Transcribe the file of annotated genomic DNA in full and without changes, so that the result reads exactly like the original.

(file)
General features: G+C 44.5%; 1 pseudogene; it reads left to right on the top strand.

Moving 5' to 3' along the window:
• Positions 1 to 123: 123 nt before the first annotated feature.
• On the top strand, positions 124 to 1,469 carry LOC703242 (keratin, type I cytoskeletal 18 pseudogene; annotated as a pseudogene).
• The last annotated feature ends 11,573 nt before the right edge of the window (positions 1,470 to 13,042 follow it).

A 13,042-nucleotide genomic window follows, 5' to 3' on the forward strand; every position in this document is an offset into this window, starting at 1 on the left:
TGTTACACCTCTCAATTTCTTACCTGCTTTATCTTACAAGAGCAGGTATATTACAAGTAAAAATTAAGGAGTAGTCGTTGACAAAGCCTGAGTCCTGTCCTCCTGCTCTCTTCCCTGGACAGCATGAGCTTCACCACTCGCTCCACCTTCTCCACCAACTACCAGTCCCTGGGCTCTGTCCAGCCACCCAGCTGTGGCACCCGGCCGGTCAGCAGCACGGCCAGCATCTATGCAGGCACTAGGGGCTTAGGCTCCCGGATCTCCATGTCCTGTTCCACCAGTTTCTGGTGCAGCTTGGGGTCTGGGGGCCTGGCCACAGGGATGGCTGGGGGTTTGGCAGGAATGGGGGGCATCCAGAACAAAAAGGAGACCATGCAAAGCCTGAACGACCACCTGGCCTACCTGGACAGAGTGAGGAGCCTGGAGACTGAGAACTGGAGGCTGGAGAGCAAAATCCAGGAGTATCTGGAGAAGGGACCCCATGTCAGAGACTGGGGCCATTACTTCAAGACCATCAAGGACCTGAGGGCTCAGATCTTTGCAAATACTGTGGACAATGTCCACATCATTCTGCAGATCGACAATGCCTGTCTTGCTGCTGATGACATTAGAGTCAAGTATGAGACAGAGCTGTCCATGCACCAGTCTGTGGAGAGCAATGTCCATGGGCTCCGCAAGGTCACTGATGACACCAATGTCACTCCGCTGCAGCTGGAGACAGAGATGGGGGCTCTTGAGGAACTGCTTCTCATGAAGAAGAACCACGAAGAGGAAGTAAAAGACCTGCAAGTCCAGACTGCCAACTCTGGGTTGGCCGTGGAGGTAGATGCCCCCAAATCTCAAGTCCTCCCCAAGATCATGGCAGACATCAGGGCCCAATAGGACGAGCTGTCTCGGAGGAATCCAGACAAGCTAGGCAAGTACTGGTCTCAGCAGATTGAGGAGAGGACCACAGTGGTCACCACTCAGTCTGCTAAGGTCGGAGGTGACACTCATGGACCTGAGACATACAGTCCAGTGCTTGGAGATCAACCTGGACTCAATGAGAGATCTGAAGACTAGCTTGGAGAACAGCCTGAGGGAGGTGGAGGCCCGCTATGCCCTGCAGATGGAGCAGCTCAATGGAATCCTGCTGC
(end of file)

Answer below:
General features: G+C 44.5%; 1 pseudogene; it reads left to right on the top strand.

Moving 5' to 3' along the window:
• Positions 1 to 123: 123 nt before the first annotated feature.
• On the top strand, positions 124 to 1,469 carry LOC703242 (keratin, type I cytoskeletal 18 pseudogene; annotated as a pseudogene).
• The last annotated feature ends 11,573 nt before the right edge of the window (positions 1,470 to 13,042 follow it).

A 13,042-nucleotide genomic window follows, 5' to 3' on the forward strand; every position in this document is an offset into this window, starting at 1 on the left:
TGTTACACCTCTCAATTTCTTACCTGCTTTATCTTACAAGAGCAGGTATATTACAAGTAAAAATTAAGGAGTAGTCGTTGACAAAGCCTGAGTCCTGTCCTCCTGCTCTCTTCCCTGGACAGCATGAGCTTCACCACTCGCTCCACCTTCTCCACCAACTACCAGTCCCTGGGCTCTGTCCAGCCACCCAGCTGTGGCACCCGGCCGGTCAGCAGCACGGCCAGCATCTATGCAGGCACTAGGGGCTTAGGCTCCCGGATCTCCATGTCCTGTTCCACCAGTTTCTGGTGCAGCTTGGGGTCTGGGGGCCTGGCCACAGGGATGGCTGGGGGTTTGGCAGGAATGGGGGGCATCCAGAACAAAAAGGAGACCATGCAAAGCCTGAACGACCACCTGGCCTACCTGGACAGAGTGAGGAGCCTGGAGACTGAGAACTGGAGGCTGGAGAGCAAAATCCAGGAGTATCTGGAGAAGGGACCCCATGTCAGAGACTGGGGCCATTACTTCAAGACCATCAAGGACCTGAGGGCTCAGATCTTTGCAAATACTGTGGACAATGTCCACATCATTCTGCAGATCGACAATGCCTGTCTTGCTGCTGATGACATTAGAGTCAAGTATGAGACAGAGCTGTCCATGCACCAGTCTGTGGAGAGCAATGTCCATGGGCTCCGCAAGGTCACTGATGACACCAATGTCACTCCGCTGCAGCTGGAGACAGAGATGGGGGCTCTTGAGGAACTGCTTCTCATGAAGAAGAACCACGAAGAGGAAGTAAAAGACCTGCAAGTCCAGACTGCCAACTCTGGGTTGGCCGTGGAGGTAGATGCCCCCAAATCTCAAGTCCTCCCCAAGATCATGGCAGACATCAGGGCCCAATAGGACGAGCTGTCTCGGAGGAATCCAGACAAGCTAGGCAAGTACTGGTCTCAGCAGATTGAGGAGAGGACCACAGTGGTCACCACTCAGTCTGCTAAGGTCGGAGGTGACACTCATGGACCTGAGACATACAGTCCAGTGCTTGGAGATCAACCTGGACTCAATGAGAGATCTGAAGACTAGCTTGGAGAACAGCCTGAGGGAGGTGGAGGCCCGCTATGCCCTGCAGATGGAGCAGCTCAATGGAATCCTGCTGC